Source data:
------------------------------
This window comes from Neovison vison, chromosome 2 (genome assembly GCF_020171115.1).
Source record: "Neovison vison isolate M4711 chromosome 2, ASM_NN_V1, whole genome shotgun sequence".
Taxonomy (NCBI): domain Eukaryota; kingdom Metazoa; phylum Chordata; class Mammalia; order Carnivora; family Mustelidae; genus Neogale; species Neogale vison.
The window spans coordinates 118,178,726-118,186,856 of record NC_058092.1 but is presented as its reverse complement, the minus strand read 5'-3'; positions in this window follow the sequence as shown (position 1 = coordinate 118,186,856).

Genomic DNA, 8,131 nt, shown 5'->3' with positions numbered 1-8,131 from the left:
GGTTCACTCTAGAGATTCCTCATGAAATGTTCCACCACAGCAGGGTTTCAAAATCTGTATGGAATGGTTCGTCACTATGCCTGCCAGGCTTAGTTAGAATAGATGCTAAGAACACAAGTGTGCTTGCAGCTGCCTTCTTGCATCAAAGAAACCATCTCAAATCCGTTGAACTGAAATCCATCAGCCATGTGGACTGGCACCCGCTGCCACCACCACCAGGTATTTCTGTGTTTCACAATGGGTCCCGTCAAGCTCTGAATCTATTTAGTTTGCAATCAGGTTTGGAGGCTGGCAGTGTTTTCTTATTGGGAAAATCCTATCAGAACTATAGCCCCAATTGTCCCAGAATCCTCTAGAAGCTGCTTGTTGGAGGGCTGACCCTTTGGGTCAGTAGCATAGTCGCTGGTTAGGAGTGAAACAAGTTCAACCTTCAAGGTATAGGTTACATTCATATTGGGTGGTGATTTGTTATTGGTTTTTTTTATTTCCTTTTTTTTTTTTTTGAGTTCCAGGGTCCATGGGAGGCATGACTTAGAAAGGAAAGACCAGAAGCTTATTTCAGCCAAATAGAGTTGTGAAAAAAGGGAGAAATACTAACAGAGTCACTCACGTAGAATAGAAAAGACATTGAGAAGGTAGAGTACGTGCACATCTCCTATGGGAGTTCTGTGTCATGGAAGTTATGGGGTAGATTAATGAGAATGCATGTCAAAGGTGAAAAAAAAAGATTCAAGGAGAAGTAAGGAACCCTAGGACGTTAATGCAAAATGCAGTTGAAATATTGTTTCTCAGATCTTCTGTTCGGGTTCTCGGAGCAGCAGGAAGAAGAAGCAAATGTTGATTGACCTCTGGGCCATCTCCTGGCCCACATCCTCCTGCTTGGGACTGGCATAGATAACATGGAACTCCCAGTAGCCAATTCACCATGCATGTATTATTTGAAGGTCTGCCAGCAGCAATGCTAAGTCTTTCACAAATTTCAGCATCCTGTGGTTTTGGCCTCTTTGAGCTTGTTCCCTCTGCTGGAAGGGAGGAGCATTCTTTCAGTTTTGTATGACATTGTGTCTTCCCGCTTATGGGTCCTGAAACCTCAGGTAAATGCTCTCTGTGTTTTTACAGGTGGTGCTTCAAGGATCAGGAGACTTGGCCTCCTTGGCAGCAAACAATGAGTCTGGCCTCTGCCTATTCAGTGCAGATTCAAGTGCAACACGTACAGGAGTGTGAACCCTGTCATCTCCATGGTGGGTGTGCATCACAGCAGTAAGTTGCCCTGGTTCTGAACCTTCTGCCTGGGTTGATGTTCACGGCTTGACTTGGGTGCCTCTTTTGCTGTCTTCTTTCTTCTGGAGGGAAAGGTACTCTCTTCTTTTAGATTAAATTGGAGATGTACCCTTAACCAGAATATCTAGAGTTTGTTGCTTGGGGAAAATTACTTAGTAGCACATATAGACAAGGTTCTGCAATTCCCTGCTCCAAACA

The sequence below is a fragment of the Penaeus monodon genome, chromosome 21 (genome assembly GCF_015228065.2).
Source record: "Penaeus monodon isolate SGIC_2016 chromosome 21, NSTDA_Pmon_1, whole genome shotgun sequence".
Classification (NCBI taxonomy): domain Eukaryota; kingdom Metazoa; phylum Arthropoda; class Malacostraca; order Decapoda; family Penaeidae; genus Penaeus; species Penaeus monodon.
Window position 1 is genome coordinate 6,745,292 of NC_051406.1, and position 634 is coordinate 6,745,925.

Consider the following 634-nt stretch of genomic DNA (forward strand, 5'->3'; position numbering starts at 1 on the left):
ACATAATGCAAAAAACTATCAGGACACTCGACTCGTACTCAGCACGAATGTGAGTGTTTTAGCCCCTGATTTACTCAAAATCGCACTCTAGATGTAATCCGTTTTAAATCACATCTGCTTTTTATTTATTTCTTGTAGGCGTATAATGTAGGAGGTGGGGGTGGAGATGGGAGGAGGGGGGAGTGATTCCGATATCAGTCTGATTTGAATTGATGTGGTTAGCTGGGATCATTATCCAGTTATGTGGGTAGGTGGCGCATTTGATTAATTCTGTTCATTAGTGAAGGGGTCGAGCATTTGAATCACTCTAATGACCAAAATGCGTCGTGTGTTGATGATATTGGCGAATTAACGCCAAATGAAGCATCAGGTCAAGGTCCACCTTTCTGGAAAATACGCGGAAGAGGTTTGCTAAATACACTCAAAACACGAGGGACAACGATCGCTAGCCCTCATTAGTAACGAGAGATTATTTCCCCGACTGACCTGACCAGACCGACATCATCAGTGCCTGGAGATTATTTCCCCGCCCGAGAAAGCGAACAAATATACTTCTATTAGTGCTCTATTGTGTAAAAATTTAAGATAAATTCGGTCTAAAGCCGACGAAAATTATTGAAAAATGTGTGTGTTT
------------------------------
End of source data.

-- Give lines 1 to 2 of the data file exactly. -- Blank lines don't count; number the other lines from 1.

This window comes from Neovison vison, chromosome 2 (genome assembly GCF_020171115.1).
Source record: "Neovison vison isolate M4711 chromosome 2, ASM_NN_V1, whole genome shotgun sequence".